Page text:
Business Briefs

Reported by Star-Bulletin staff & wire

Wednesday, October 15, 1997

Business help offered to native Hawaiians

Native Hawaiians interested in starting their own businesses will be able to take a course of 11 three-hour classes starting Monday at the Kokokahi YWCA in Kaneohe.

The cost is $55. Working with mentors and professional consultants in the classes, the entrepreneurs will develop formal business plans and may be eligible for a startup loan from the Office of Hawaiian Affairs.

OHA hired the accounting and management firm, Grant Thornton, LLP, to run the classes.

For information on the Micro Enterprise Training Program, aimed at businesses requiring capital of $10,000 or less, call 536-0066, extension 289.

Intel's latest forecast disappoints investors

SAN JOSE, Calif. -- Intel Corp.'s latest results disappointed Wall Street, not so much with lackluster third-quarter profits but with its warning that the usually robust fourth quarter likely wouldn't be any rosier.

"The shocker here is Intel is basically indicating that we aren't going to see any upside this year," said Drew Peck, an analyst with Cowan & Co. in Boston.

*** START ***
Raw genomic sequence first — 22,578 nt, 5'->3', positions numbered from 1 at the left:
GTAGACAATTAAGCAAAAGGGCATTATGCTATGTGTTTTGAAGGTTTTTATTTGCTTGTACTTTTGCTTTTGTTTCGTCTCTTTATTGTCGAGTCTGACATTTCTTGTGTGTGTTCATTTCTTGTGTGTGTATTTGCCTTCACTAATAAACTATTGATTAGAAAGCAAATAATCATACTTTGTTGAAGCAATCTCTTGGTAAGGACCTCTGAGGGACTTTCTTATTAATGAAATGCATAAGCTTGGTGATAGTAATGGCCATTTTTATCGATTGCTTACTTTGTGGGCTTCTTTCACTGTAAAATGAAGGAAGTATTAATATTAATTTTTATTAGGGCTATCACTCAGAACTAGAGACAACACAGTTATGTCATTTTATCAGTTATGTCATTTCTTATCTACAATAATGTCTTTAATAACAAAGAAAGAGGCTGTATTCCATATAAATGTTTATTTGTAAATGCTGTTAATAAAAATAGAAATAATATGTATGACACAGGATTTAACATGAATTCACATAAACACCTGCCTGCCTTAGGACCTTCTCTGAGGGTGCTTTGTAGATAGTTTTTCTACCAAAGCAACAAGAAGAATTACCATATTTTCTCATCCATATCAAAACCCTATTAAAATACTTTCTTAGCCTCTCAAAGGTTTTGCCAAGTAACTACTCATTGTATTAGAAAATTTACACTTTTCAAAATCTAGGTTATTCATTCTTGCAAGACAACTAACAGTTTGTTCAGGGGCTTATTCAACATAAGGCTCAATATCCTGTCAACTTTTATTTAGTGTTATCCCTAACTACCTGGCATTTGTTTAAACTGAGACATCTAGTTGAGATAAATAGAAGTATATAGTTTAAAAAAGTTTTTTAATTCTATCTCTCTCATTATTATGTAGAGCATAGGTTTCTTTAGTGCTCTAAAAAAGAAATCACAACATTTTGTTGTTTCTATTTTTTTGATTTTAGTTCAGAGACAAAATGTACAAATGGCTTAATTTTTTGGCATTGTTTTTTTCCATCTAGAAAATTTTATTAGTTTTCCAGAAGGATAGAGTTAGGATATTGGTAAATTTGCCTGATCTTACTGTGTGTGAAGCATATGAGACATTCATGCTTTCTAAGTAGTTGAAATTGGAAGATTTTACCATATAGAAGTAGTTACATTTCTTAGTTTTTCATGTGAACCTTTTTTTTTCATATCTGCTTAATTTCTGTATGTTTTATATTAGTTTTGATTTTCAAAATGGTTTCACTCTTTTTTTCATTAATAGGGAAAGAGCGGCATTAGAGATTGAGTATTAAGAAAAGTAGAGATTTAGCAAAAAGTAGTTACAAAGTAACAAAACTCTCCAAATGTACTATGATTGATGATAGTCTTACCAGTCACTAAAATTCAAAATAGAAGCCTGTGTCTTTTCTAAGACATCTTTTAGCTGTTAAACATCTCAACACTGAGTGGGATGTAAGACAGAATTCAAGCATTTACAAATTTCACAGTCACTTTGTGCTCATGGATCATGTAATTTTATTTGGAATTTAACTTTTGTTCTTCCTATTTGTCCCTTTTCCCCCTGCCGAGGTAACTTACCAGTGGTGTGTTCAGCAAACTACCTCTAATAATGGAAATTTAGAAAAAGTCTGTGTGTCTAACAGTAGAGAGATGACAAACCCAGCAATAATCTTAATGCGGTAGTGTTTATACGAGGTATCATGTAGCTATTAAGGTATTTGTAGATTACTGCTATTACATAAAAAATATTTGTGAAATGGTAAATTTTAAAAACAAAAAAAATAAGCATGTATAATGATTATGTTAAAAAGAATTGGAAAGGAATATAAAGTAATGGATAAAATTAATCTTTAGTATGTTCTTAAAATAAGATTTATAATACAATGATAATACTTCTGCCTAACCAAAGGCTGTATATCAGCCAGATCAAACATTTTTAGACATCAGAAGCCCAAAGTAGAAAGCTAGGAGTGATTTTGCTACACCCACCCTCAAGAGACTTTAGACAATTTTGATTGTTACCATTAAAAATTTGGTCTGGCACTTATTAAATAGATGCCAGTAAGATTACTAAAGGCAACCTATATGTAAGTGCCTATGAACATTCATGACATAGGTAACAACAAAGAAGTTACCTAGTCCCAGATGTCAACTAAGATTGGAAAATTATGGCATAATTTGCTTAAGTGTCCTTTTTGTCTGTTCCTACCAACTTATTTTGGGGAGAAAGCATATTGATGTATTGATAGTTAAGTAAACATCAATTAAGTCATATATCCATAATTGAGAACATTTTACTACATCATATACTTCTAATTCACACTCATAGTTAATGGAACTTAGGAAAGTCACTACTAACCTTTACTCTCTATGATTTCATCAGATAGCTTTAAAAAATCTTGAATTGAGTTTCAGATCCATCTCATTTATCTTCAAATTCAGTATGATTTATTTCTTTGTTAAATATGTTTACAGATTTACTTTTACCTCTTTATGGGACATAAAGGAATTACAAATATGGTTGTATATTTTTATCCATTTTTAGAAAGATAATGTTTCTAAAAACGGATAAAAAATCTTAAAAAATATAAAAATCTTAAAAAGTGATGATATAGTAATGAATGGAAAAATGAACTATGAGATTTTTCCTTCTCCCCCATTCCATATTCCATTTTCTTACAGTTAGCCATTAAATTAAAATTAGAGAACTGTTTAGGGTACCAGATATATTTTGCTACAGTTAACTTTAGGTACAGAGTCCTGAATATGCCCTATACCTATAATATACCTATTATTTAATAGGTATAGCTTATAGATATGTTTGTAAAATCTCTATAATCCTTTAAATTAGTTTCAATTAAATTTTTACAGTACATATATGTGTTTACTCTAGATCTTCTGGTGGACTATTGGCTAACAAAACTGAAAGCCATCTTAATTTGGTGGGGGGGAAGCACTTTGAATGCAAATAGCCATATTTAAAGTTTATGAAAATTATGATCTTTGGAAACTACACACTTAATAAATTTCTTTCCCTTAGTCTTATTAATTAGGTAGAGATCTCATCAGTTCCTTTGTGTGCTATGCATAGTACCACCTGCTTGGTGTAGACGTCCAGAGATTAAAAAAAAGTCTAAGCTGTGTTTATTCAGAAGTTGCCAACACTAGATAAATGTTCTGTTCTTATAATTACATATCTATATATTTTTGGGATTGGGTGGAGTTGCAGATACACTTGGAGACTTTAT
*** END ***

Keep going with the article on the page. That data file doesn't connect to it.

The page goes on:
The latest numbers sent Intel stock down nearly 7 percent this morning on the Nasdaq Stock Market.

Intel said yesterday that it earned $1.57 billion, or 88 cents a share, in the July-September quarter. That's a gain of 20 percent over profit of $1.31 billion, or 74 cents a share, a year ago.

Gaming industry faces more consolidation

LAS VEGAS -- A lack of new gaming jurisdictions and the saturation of smaller markets will lead to more consolidation in the industry, a top Hilton Hotels Corp. executive predicts.

"The bottom line is that there has been a slowdown in the emergence of new gaming jurisdictions, and where they are opening, unreasonable tax rates are making prospects unattractive," Stephen Bollenbach, Hilton president, told the World Gaming Congress & Expo yesterday.

Merger helps narrow Time Warner loss

NEW YORK -- Time Warner Inc. said today its third-quarter loss narrowed, benefiting from the addition of Turner Broadcasting, more advertising for its magazines and improved box-office returns.

The media conglomerate lost $35 million, or 20 cents a share, in the July-September quarter. In the same period last year, Time Warner lost $91 million, or 43 cents a share.

But excluding interest costs and other items not related to day-to-day operations, Time Warner's profits rose 32 percent to $1.27 billion.





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